Every other year, NASDCTEc conducts a survey of the membership to gauge trends in Career Technical Education (CTE) across the country. Based on analyses of this year’s survey results from 50 states and territories, and comparisons to surveys administered in 2008 and 2010, NASDCTEc has authored a series of synopsis papers that describe trends in four key areas: Career Clusters™ and Programs of Study, CTE Teacher/Faculty Shortages, Governance, and Funding.

Today, NASDCTEc released the final two issue briefs in this series:

2012 Synopsis of CTE Trends: Governance

CTE programs are offered in a variety of settings including comprehensive high schools, middle schools, area technical centers, and four-year universities. Within these institutions, the level of CTE programs offered ranges from exploratory to in-depth. With such a wide variety of learners served through many types of institutions, state governance of CTE programs is understandably complex and varies considerably from state to state.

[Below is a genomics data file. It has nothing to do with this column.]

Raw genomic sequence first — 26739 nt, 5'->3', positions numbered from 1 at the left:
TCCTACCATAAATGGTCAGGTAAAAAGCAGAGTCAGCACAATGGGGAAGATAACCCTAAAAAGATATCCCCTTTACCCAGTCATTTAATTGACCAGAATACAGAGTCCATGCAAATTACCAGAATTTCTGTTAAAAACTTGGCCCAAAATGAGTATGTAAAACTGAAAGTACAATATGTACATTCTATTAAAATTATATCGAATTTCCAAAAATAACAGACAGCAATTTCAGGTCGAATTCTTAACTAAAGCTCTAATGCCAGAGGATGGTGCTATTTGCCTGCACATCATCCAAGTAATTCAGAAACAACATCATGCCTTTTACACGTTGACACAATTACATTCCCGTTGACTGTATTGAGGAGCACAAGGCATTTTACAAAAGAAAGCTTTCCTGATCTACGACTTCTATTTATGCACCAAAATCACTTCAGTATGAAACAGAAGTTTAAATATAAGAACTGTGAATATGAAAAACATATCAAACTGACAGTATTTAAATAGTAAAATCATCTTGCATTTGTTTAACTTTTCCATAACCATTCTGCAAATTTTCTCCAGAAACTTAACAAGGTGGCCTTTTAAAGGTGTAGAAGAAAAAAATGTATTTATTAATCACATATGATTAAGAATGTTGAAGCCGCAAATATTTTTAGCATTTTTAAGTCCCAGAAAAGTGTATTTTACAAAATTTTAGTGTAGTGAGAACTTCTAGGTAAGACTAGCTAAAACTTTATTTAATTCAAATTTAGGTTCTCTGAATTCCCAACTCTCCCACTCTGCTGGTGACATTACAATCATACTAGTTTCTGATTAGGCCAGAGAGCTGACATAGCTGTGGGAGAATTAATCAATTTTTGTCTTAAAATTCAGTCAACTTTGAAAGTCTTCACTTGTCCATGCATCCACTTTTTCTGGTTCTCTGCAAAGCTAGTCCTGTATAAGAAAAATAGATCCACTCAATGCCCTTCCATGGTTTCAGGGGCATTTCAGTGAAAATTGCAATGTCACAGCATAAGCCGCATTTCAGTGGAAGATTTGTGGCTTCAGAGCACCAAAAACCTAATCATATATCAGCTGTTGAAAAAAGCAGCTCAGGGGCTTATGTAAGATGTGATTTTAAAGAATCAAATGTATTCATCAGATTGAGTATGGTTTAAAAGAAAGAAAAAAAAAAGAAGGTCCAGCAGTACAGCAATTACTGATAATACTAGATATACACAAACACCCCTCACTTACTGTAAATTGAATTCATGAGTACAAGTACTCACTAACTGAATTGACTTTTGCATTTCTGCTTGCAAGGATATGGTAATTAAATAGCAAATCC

2012 Synopsis of CTE Trends: Funding

Despite budget shortfalls, states such as Nebraska are leveraging students’ voices to show state legislators the importance of funding CTE. While long-term projections on Perkins funding levels are uncertain – due in part to issues like sequestration – a vigilant focus on high-quality CTE programs, data-driven decision making, and return on investment will best position CTE to ward off as many additional funding cuts as possible.

An archived webinar on these two topics is available here.

Stay tuned for more information on a NASDCTEc Legislative Update webinar on Monday, March 25th at 3:00 pm ET.

Kara Herbertson, Research and Policy Manager